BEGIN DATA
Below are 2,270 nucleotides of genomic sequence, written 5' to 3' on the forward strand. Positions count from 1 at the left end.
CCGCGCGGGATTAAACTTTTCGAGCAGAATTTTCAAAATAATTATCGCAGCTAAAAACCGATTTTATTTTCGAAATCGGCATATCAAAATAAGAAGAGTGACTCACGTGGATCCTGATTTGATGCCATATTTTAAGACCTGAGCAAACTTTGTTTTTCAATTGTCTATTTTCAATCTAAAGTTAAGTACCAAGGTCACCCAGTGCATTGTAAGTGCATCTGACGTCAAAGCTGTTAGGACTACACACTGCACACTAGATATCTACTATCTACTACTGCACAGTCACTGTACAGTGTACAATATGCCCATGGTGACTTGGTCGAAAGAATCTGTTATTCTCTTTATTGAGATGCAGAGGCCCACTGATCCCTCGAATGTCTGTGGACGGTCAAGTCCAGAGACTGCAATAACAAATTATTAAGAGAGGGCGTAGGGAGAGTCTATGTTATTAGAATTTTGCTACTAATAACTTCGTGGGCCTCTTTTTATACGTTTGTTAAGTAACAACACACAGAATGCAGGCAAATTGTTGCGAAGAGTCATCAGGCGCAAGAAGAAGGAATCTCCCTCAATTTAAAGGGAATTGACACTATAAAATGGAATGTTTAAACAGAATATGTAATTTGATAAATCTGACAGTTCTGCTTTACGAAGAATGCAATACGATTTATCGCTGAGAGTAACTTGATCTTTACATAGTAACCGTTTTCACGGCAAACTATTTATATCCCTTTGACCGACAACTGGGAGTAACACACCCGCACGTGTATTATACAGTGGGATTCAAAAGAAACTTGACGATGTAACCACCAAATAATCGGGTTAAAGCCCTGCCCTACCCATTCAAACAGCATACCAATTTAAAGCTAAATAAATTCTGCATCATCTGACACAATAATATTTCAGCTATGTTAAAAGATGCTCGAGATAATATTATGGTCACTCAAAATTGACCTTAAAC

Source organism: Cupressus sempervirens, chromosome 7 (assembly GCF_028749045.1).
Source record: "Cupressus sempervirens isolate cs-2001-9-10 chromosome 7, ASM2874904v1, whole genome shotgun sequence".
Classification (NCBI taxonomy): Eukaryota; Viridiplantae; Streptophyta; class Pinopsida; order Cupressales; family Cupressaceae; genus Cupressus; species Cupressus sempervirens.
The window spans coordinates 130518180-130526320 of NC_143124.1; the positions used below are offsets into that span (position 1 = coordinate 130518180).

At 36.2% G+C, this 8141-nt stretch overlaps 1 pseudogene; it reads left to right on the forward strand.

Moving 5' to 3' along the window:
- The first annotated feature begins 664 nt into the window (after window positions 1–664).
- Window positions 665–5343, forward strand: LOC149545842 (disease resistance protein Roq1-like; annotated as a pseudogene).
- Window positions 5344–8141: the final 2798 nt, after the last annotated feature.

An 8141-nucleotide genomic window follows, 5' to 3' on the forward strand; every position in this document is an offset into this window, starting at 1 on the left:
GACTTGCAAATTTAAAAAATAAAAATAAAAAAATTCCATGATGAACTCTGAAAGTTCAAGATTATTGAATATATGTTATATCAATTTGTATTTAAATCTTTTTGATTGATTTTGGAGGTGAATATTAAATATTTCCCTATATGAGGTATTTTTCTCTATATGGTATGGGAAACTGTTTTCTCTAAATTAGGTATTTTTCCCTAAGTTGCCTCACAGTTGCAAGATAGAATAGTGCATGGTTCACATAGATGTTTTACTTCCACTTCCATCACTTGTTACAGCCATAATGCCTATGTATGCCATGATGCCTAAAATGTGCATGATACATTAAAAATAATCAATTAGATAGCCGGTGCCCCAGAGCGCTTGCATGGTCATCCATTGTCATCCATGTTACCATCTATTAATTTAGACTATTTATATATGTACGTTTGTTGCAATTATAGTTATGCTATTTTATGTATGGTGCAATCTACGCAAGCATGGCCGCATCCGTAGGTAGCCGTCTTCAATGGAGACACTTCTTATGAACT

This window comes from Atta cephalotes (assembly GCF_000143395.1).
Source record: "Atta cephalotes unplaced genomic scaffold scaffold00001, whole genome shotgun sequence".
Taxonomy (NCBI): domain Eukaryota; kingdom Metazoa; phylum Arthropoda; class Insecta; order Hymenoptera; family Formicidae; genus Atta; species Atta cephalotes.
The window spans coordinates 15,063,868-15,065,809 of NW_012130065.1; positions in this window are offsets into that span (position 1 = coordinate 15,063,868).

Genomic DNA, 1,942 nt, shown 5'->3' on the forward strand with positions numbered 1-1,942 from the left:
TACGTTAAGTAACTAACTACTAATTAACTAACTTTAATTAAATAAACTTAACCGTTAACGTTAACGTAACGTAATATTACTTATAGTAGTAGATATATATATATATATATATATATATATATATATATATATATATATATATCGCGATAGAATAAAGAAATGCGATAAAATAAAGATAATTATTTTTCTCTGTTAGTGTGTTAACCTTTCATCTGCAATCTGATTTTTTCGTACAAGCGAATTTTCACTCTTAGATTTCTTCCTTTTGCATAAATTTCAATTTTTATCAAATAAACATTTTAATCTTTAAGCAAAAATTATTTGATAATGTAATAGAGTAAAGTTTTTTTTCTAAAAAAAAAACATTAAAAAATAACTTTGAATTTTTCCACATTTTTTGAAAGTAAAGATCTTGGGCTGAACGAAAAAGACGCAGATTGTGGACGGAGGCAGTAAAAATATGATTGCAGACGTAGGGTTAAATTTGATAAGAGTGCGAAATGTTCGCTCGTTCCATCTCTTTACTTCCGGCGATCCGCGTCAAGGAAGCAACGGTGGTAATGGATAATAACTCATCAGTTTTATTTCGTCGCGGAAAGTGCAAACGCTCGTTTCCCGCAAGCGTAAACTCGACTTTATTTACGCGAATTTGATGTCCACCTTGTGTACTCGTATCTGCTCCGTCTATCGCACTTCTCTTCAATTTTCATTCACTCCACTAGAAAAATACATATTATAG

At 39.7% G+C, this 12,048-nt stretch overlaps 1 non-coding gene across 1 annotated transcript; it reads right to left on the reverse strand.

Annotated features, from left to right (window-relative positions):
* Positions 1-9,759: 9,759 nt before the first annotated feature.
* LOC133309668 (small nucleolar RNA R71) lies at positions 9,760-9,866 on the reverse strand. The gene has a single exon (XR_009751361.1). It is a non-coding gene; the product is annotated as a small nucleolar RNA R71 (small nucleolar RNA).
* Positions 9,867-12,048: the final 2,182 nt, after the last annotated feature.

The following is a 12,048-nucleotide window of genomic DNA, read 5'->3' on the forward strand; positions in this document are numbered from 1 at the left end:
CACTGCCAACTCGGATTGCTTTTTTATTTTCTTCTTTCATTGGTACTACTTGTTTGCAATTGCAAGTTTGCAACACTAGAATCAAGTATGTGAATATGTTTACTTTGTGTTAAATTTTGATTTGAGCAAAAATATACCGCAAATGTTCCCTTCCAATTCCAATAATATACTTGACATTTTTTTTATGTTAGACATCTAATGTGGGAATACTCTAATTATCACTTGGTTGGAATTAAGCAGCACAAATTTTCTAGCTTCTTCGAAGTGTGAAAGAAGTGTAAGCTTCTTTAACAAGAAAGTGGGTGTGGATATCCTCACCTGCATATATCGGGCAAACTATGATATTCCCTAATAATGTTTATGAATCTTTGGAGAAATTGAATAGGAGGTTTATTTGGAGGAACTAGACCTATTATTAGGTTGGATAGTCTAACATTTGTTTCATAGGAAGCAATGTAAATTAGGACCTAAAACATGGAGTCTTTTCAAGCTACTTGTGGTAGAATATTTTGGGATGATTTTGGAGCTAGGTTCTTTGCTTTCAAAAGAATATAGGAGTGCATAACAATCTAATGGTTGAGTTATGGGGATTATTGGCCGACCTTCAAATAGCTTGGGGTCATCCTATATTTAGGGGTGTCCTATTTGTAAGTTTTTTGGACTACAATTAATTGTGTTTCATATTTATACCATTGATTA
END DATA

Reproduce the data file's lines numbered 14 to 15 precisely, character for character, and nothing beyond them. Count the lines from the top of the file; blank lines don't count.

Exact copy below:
This window comes from Atta cephalotes (assembly GCF_000143395.1).
Source record: "Atta cephalotes unplaced genomic scaffold scaffold00001, whole genome shotgun sequence".